Monthly Archives: January 2014

“The Birth of the Minimum Wage”

To my mind, one of the best podcasts is NPR’s Planet Money podcast.  Recently, the Planet Money team has been producing some great shows. The most recent episode discusses the creation of the minimum wage and seems to be the first in a series about the minimum wage.  

Here is a description of the show: 

For most of U.S. history, there was no minimum wage. A few times, politicians passed laws tiptoeing toward a minimum. But the Supreme Court struck those laws down.

On today’s show: how the U.S. finally got a minimum wage. It’s a story of exploding bakeries, a blue eagle, and a guy who may or may not have been drunk.

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January 21, 2014 · 5:49 pm

Remembering MLK

If you have not heard Martin Luther King Jr.’s “I Have A Dream” speech in full, make today the day you do so. It is a truly inspiring speech, steeped in American history and tradition. As a nerdy confession, there was a time that I would listen to the “I Have A Dream” speech before each of my law school exams.

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January 20, 2014 · 11:56 am

Sunday Funday: Bruce Springsteen, Jimmy Fallon and “Bridge-Gate”

So “Bridge-Gate” might not be the most policy-laden scandal, but it did produce this outstanding parody of Bruce Springsteen’s “Born To Run” by Jimmy Fallon and none other than the Boss himself. For this edition of Sunday Funday, we bring you “Gov. Christie Traffic Jam.”

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January 19, 2014 · 11:42 am

The Credit Card Black Market

Interested in where you can purchase your credit card number? Want to know how/where your credit card number can be attained? This Planet Money podcast discusses the stole credit card black market. Here is a description of the podcast: 

If you know the right people — and if you can get other criminals to vouch for you — you can go online and buy huge bundles of stolen credit cards.

As it turns out, Planet Money knows the right people.

On today’s show, we sit in with Keith Mularski of the FBI. Mularski got so deep into this world that he wound up running a major criminal website.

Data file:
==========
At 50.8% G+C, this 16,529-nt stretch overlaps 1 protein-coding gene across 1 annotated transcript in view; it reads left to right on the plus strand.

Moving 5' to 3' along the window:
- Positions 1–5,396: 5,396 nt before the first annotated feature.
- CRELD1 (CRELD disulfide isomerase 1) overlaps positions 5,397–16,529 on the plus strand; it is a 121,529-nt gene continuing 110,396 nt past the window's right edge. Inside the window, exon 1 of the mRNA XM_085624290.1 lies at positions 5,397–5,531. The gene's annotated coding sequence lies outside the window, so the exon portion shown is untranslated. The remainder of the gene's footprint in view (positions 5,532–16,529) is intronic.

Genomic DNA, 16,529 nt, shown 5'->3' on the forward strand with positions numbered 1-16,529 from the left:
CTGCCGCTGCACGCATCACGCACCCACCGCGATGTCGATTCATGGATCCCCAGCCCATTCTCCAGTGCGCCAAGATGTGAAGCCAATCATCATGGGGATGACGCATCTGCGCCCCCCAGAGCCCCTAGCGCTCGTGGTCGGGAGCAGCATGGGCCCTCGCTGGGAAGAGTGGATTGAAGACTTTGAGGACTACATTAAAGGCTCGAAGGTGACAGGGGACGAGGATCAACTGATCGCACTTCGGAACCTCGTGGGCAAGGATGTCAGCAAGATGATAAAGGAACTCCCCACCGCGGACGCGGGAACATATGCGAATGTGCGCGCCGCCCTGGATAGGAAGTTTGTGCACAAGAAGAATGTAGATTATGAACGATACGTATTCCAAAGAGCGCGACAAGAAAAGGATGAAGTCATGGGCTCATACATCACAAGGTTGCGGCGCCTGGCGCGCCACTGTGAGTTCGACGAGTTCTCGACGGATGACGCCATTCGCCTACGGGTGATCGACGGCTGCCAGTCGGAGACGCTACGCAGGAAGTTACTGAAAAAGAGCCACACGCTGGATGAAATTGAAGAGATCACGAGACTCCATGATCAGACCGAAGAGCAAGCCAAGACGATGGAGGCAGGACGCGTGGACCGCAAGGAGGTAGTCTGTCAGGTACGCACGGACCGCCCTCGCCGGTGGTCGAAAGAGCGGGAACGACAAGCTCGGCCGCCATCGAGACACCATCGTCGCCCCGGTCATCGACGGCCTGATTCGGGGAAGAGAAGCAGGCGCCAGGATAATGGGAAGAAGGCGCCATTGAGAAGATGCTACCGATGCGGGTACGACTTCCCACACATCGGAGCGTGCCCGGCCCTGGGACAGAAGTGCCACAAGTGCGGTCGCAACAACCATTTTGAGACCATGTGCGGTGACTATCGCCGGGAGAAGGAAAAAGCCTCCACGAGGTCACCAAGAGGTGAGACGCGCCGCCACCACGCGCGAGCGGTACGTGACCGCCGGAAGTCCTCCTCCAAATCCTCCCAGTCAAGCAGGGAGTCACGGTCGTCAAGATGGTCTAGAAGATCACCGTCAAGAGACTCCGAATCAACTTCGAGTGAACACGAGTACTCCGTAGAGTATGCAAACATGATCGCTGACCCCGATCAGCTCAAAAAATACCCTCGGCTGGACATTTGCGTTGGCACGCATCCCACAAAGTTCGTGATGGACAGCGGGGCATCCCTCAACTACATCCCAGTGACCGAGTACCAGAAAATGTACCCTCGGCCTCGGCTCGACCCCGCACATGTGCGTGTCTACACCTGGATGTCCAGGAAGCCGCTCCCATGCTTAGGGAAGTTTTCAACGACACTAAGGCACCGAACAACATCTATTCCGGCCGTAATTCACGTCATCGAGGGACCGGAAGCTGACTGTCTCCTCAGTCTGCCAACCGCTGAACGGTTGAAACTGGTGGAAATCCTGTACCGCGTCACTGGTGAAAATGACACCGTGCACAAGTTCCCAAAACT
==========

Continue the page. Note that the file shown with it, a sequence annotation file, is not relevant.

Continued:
He takes us to a giant online mall for stolen credit cards, where vendors offer discounts for repeat customers and banners advertise hacking and phishing tutorials.

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January 18, 2014 · 9:22 pm

The Epitome of Patriotism: An Iranian Americans Story

I listen to a lot of podcast.  Few are as moving as the story told on The Moth Radio Hour about a young Iranian American who travels back to her homeland during the 2009 Iranian elections.  Her story demonstrate how truly lucky we are to be American.  Although all of the stories on this edition of The Moth Radio Hour were superb, the Iranian American story is segment three starting at around 49:40.  

 

 

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January 17, 2014 · 8:13 pm

Is the Death Penalty Dying By Lethal Injection?

The very popular Stuff You Should Know podcast recently devoted an entire episode to lethal injection.  The episode, entitled “Is lethal injection humane?,” discusses how lethal injections work and how states are currently struggling to find the drugs necessary for the death penalty.  

Here is a summary of the program: 

Since the Supreme Court’s ban on capital punishment was reversed, states have sought a humane method of killing sentenced criminals. They settled on lethal injection, but is this quasi-medical means of killing as quick and painless as we think?

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January 16, 2014 · 10:11 pm

Bitcoin and the Law

Recently, my professor for Commercial Transactions mentioned Bitcoin, a new online currency.  It is not money according to the Uniform Commercial Code, but it increasingly used as currency throughout the United States and around the world.  The latest edition of the Lawyer to Lawyer podcast discussed the legal issues surrounding Bitcoin. 

Here is a description of the podcast: 

If you had bought $1,000 worth of Bitcoins in 2010, you would have $2.4 million dollars today. The anonymous, Internet-based currency has seen an exponential rise in value and popularity since its inception in 2009. This raises legal questions regarding the legitimacy, the legalities, and what lawyers need to know about this new currency. In this edition of Lawyer2Lawyer hosts Bob Ambrogiand J. Craig Williams invite Bitcoin experts, attorney Lowell D. Ness and journalist Kashmir Hill, to provide some answers and a foretelling of the e-currency’s future.

Ness is a partner of the nationwide law firm Perkins Coie which has extensive experience in virtual currency. The firm’s Virtual Currency Report Blog, which Lowell regularly contributes to, provides a legal outlook on the state of bitcoin and the market. Lowell’s practice focuses on high-growth emerging companies and involves venture capital financings, mergers and acquisitions, public offerings, and private placements.

Senior Online Editor of Forbes, Hill is a privacy pragmatist with an interest in the intersection of law, technology, social media, and personal information. Former editor of Above the Law, she has been following the Bitcoin story from the start, and will be releasing an e-book documenting Bitcoin’s rise later this year.

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January 15, 2014 · 10:51 pm